wood for the coffin they carry you off in but not very often

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watched a good movie and the main character makes his own coffin as the time nears he was sick with something but i think the details were left out they didn't really matter in the movie
so who is going to make their own and what will the wood choice(s) be
i think mighty oak is a good choice but redwood is lighter and might look more dramatic
a pine box would suffice too
but now i wonder if i use some found wood would this be considered upcycling
i guess it would be recycling as it will go back in the ground
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Mahogany is traditional.
But I think when my time comes I'm just going to have them throw me in the ocean, no coffin needed.
John
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On Wed, 20 May 2015 15:01:30 -0400, Mike Marlow wrote:

Nope - recycling.
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On 20/05/2015 12:59 PM, John McCoy wrote:

Elm was often used in the UK. Graham
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There are restrictions on location and the body must not float. Navy still does it according to those rules. Ashes not restricted.
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<thumbs up> Yup, yup. I know of plenty from MA down to DC that can do that too.
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On Wed, 20 May 2015 18:59:20 +0000 (UTC)

i think he used that in the movie

that works too weighted down with all those pennies
i have seen floating and burning funeral pyres that could draw undue attention though and then you are back to wood selection for the float and the burn
bamboo for the floats and fir or spruce for the burn
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RE: Subject
Donation of body to med school.
Lew
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Morticians use excelsior (shredded wood) for padding/bedding in coffins. That would decay without problems, also. They probably use the undyed aspen.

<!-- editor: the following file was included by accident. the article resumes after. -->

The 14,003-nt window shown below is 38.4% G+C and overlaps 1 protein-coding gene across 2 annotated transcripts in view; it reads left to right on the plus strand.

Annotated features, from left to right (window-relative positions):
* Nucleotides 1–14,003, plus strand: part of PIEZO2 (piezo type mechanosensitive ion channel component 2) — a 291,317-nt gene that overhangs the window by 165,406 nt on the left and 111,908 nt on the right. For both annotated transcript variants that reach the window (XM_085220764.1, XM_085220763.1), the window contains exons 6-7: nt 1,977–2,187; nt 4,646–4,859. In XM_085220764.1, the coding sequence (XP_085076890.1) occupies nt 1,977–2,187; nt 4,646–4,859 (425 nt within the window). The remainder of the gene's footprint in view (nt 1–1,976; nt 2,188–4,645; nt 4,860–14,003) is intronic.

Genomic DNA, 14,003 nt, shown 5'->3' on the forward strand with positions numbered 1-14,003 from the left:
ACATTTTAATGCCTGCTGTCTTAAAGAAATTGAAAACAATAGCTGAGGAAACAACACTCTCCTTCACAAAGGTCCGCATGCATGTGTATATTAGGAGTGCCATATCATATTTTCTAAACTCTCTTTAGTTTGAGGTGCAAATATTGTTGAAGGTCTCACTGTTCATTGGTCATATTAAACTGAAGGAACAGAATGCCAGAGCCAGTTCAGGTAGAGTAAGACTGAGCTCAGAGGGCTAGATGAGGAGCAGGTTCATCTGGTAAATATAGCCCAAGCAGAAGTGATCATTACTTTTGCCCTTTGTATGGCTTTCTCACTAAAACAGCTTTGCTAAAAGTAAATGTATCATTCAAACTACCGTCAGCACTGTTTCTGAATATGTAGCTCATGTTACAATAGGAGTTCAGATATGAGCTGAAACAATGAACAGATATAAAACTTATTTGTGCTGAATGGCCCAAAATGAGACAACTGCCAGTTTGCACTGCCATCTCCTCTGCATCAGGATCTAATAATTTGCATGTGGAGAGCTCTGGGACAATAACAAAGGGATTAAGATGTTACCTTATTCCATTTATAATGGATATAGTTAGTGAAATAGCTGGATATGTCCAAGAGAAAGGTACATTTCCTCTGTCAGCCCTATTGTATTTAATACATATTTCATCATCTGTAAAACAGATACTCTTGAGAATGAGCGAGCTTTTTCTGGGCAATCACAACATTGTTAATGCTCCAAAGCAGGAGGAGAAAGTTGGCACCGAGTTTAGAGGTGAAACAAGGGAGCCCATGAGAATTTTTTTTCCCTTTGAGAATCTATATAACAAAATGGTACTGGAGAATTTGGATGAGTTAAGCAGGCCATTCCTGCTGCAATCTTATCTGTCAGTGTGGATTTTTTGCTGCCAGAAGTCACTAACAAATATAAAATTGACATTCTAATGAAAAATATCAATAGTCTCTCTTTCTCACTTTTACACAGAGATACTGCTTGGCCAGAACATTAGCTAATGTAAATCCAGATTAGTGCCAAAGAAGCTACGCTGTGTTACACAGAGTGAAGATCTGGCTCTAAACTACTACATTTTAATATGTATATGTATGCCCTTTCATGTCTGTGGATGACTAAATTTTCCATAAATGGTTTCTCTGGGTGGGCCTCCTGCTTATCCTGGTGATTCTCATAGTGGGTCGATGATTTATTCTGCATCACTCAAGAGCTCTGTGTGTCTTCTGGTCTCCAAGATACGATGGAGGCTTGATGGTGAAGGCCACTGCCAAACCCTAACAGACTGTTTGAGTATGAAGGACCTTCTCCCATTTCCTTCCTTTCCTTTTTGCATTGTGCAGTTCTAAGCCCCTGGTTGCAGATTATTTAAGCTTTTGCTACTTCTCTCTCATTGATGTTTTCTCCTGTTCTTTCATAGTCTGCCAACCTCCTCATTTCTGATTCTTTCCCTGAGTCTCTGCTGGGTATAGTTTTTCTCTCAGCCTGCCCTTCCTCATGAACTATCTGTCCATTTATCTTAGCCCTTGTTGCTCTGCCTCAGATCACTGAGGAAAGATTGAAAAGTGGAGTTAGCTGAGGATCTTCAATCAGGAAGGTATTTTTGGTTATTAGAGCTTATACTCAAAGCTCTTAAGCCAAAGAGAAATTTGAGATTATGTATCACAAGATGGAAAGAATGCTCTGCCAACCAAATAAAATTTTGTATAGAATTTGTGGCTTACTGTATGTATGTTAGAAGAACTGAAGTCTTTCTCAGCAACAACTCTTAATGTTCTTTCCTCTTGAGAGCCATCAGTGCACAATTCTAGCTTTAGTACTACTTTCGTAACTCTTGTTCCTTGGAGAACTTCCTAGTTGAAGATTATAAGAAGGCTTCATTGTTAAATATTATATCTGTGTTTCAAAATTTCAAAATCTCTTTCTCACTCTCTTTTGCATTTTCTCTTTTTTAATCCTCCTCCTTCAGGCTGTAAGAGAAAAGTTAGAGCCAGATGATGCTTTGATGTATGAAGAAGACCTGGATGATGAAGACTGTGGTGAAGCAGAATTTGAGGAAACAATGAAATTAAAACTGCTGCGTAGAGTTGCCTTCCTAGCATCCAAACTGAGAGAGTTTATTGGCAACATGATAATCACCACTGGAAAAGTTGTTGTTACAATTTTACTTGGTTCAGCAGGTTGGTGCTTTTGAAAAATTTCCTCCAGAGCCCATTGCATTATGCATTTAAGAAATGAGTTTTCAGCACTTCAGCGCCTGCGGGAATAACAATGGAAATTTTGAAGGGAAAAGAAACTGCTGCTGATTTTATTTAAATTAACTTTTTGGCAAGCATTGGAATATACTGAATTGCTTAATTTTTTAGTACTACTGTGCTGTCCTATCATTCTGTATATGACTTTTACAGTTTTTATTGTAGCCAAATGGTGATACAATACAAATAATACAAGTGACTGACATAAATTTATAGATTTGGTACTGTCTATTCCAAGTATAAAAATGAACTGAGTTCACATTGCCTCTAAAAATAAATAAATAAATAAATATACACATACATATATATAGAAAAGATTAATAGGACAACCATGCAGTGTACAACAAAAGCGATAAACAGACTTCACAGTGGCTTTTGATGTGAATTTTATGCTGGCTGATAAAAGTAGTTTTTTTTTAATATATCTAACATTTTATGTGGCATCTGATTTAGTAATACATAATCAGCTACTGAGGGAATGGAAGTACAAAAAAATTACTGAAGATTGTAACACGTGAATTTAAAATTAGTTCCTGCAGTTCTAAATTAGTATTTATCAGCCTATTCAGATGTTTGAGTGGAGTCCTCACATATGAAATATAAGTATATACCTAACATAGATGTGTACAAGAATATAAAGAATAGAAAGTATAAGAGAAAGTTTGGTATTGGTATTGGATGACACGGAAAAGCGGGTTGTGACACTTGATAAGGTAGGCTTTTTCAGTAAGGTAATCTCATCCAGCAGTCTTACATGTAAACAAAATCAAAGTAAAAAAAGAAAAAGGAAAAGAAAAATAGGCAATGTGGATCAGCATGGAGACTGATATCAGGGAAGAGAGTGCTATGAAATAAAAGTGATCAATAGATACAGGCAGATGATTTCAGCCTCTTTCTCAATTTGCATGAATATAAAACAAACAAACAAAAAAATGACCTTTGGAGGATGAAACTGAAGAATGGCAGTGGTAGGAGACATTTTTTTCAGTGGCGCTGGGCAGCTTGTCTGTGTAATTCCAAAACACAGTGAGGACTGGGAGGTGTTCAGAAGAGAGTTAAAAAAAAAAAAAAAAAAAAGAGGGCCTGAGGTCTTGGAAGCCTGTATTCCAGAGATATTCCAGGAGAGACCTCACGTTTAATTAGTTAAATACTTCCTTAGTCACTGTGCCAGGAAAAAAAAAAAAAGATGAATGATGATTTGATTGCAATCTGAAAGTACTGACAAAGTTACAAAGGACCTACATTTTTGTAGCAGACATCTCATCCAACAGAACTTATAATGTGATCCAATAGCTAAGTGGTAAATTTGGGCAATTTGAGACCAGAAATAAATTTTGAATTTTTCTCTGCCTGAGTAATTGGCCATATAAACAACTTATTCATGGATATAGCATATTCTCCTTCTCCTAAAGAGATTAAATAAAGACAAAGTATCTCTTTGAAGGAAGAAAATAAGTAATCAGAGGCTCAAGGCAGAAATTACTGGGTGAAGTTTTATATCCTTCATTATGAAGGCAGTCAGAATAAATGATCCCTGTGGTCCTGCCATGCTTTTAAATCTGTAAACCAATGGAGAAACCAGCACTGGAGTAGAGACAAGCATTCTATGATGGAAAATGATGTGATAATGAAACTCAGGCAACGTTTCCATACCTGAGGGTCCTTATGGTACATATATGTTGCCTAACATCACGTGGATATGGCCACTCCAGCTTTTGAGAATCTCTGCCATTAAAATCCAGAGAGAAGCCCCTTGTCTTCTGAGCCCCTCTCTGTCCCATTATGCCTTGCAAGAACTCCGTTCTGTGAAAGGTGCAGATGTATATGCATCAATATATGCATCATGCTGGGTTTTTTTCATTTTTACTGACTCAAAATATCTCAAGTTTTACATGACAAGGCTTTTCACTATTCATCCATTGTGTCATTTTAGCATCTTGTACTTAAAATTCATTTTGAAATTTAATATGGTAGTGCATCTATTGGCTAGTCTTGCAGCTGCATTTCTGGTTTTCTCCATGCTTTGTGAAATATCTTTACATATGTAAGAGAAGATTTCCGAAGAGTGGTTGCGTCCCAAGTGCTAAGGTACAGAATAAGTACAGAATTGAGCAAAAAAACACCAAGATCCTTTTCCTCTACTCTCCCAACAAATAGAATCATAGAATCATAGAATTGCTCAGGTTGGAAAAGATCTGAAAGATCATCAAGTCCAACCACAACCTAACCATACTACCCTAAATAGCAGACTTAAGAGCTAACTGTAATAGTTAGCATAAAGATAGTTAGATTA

I purchase the 25 lb box of aspen, for upholstery stuffings, when a customer wants that kind of original stuffing reinstalled. Would likely need 50 lbs for a coffin.
http://americanexcelsior.com/catalogs/?cat=3
Sonny
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Sonny wrote:

I just cut up a large sweetgum log for bowl blanks. I cut it in 18" lengths then slice off blanks lengthwise. Today I am hauling off 8 large trash bags of sweetgum excelsior. It really makes a lot when you cut it lengthwise. Can't give it away around here.
--
GW Ross

If it's comprehensible, it's obsolete.
  Click to see the full signature.
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On Wed, 20 May 2015 17:03:49 -0700 (PDT)

i think my pillow will be ok as is for padding
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On 5/20/2015 12:40 PM, Electric Comet wrote:

> found wood would this be considered upcycling

I can't speak for everywhere, but in these parts a coffin is usually placed in a concrete burial vault in the ground, protected from soil, moisture, burrowing small critters, etc. Unless there's some law against it, if someone makes their own coffin they could choose whatever type of wood strikes their fancy.
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Make sure that 1) It isn't too heavy for the mourners to carry or lower 2) The handles stay attached when it is loaded and carried.
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On Thu, 21 May 2015 13:35:04 GMT, snipped-for-privacy@slp53.sl.home (Scott Lurndal) wrote:

http://www.leevalley.com/en/hardware/page.aspx?pA993&cat=3,43659
http://www.leevalley.com/en/hardware/page.aspx?pA996&cat=3,43659
.... couldn't resist :-)
John T.
--- ---
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On 5/20/2015 2:40 PM, Electric Comet wrote:

A pine box for me. What's the point of a really nice coffin? I never understood that.
So the living are not ashamed??? get real.
--
Jeff

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On Thu, 21 May 2015 14:29:27 -0400

watch that movie i mentioned then it might be clearer in other words it is a racket

i never heard that explanation
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On Thu, 21 May 2015 23:12:14 -0500

thought they did that so they would not pop up when the water table gets high
i will have some holes in mine so it doe not pop up
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You're thinking of Louisiana, I suspect, where they do have problems with burials not staying buried.

Don't think that will work...a wood coffin full of water will still float.
John
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On Fri, 22 May 2015 18:18:57 +0000 (UTC)

less bouyant and less likely to pop up
but these are the right things to discuss
so ironwood with holes might be called for
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On Friday, May 22, 2015 at 1:20:09 PM UTC-5, John McCoy wrote:

Even with concrete boxes, there have been coffins that float, pushing the c oncrete lid off the box, then the coffin floats away.
Here in Louisiana, we're not allowed to make our own coffins.... takes away from the economy of certified coffin makers. Only a specific group of mo nks, in New Orleans, can still make their own coffins, and they had to go t o court (fight the morticians' lobby) to retain that right.
Sonny
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